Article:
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Spohr: String Quartets Complete, Vol 12 / Dima Quartet

Release Date: 10/30/2007 
Label:  Marco Polo   Catalog #: 8225316   Spars Code: n/a 
Composer:  Louis Spohr
Performer:  Sergei GirshenkoGeorgy KapitonovAlexey GulianitskyDmitry Yablonsky
Orchestra/Ensemble:  Dima Quartet
Number of Discs: 1 
Recorded in: Stereo 
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Notes and Editorial Reviews

SPOHR String Quartets: No. 33 in G; No. 35 in E?. Potpourri No. 1 in G Dima Qrt, Moscow Marco Polo 8.225316 (69:41)

Louis (Ludwig) Spohr’s career as a composer of string quartets spans the entire lifetimes of Mendelssohn, Chopin, and Schumann. The works on this disc include one of Spohr’s first quartets, the Potpourri of 1804, and two of his last, dating from 1851 and 1856. All told, there are 36 numbered quartets, two Read more Potpourri s, and two sets of variations. Marco Polo’s admirable, if not heroic, project of recording them all continues here with Volume 12, two years after the issue of the previous two volumes, and about 18 years since the beginning of the project. The first nine CDs featured the superb New Budapest Quartet; Volumes 10 and 11, which I reviewed in Fanfare 29:3, appeared after a 10-year hiatus with a new group, the Moscow Concertino Quartet. I found their performances sub-par, and Marco Polo’s Klaus Heymann must have heard things the same way, as this latest volume uses yet a third quartet. The Dima Quartet may not be in the same class as the New Budapest, but it is far more polished than the disappointing Concertino; that is, if the New Budapest is the James Bond equivalent of Sean Connery, the Moscow Concertino is in the position of George Lazenby, and the Dima Quartet, while no Connery, is at least a Roger Moore.

The Potpourri on Themes from Gaveaux’s “Le petit matelot” was written in 1804, when Spohr was 20 years old. It serves as a reminder that Spohr was a virtuoso violinist; some references even list it as a Quatuor brillante , a genre that is essentially the equivalent of a violin concerto with string trio accompaniment. This youthful work, rather free in form, is dominated by a set of variations of Gaveaux’s theme. Violinist Serge Girshenko does an admirable job with the flashy solo part.

The two numbered quartets on this disc are among Spohr’s last compositions. No. 33, written in the wake of the 1848 Revolution, has its dark side, but its first movement is easygoing enough. One striking characteristic, though, typical of Spohr’s penchant for chromatic harmonic relationships, is the prominence of A?, the flatted second scale degree or Neapolitan, which usually connotes darker moods. The second movement, in the conventional “funeral-march” key of C Minor, does convey some of the formality of that genre. Interestingly, its middle section is in A?, the same key that featured so prominently in the first movement. The remaining movements are a rather subdued Scherzo and a Finale in G Minor rather than Major. Annotator Keith Warsop, chairman of the Spohr Society of Great Britain, hears elements of lament and resignation in this work; while the surface of the music is not terribly depressing, the prominence of the Neapolitan and the constant use of minor-mode coloring do make this one of Spohr’s more dark-hued quartets.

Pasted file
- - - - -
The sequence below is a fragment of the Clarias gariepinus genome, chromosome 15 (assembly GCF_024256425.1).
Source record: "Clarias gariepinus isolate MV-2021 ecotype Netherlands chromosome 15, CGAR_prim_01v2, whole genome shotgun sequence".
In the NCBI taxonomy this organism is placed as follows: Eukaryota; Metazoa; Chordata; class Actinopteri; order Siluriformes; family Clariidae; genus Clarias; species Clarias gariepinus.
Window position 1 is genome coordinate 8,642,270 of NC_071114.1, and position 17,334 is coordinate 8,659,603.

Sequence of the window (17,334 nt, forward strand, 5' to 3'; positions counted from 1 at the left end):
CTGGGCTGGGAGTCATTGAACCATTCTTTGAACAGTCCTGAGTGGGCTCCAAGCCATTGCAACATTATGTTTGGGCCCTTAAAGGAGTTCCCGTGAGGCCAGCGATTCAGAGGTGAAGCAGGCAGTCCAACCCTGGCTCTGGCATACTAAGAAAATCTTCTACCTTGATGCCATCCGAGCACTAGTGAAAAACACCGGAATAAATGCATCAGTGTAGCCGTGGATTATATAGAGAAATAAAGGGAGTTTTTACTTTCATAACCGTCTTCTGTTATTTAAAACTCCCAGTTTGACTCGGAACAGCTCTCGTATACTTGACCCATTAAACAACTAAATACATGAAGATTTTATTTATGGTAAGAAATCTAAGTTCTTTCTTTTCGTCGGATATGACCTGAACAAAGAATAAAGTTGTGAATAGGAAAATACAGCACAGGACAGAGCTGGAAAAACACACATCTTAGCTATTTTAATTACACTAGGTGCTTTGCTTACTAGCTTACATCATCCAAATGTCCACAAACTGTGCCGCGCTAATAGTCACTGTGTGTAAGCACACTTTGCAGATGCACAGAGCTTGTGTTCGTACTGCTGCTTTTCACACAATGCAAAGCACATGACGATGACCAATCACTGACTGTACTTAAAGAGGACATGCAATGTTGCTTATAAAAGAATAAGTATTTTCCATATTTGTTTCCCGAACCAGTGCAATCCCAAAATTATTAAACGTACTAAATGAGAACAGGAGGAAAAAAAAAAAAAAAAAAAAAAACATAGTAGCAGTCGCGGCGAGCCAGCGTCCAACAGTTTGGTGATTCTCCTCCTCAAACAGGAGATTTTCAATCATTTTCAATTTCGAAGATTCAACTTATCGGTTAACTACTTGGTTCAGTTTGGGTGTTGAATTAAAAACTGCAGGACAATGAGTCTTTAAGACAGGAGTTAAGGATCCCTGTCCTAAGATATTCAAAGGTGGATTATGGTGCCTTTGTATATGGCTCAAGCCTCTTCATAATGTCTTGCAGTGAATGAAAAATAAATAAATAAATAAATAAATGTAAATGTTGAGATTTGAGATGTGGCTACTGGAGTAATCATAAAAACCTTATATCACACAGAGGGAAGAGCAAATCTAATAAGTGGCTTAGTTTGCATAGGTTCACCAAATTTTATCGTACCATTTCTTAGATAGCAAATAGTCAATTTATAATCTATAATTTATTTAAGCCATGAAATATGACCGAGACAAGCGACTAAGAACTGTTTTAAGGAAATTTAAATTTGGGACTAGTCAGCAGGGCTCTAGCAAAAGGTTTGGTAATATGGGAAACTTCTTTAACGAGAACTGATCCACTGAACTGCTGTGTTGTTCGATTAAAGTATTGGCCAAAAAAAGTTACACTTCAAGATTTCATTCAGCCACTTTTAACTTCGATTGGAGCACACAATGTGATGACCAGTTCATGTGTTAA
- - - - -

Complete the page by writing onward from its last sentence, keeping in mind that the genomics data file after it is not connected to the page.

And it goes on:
No. 35 in E?, by contrast, is a shorter work designed to emulate Classical models. One interesting characteristic is that the early versions of the Quartet were in G Minor, and the vestiges of that tonal center make for some unusual tonal structures in the finished work. In poor health and depressed, Spohr banned performances of his last two quartets; the present recording is, according to Warsop, its first performance in 150 years.

The Dima Quartet handles this unfamiliar music nicely; the first violin sounds as if it perhaps was recorded a bit too brightly. The booklet features the standard background essay by Clive Brown and the analytical essay by Warsop. By my calculation, 10 of the numbered quartets remain; let’s hope Marco Polo gives them to us soon. Meanwhile, this latest installment is a must-buy for anyone interested in the music of Spohr.

FANFARE: Richard A. Kaplan
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Works on This Recording

Quartet for Strings no 33 in G major, Op. 146 by Louis Spohr
Performer:  Sergei Girshenko (Violin), Georgy Kapitonov (Viola), Alexey Gulianitsky (Violin),
Dmitry Yablonsky (Cello)
Orchestra/Ensemble:  Dima Quartet
Period: Romantic 
Written: 1851; Germany 
Date of Recording: 2006 
Venue:  Studio 1, State Radio House, Moscow, Rus 
Length: 32 Minutes 43 Secs. 
Quartet for Strings no 35 in E flat major, Op. 155 by Louis Spohr
Performer:  Dmitry Yablonsky (Cello), Georgy Kapitonov (Viola), Alexey Gulianitsky (Violin),
Sergei Girshenko (Violin)
Orchestra/Ensemble:  Dima Quartet
Period: Romantic 
Written: 1856; Kassel, Germany 
Date of Recording: 2006 
Venue:  Studio 1, State Radio House, Moscow, Rus 
Length: 21 Minutes 50 Secs. 
Potpourri for Violin no 1 in G major on themes by Gaveaux's "Le petit matelot", Op. 5 by Louis Spohr
Performer:  Alexey Gulianitsky (Violin), Georgy Kapitonov (Viola), Dmitry Yablonsky (Cello),
Sergei Girshenko (Violin)
Orchestra/Ensemble:  Dima Quartet
Period: Classical 
Written: 1804; Germany 
Date of Recording: 2006 
Venue:  Studio 1, State Radio House, Moscow, Rus 
Length: 15 Minutes 9 Secs. 

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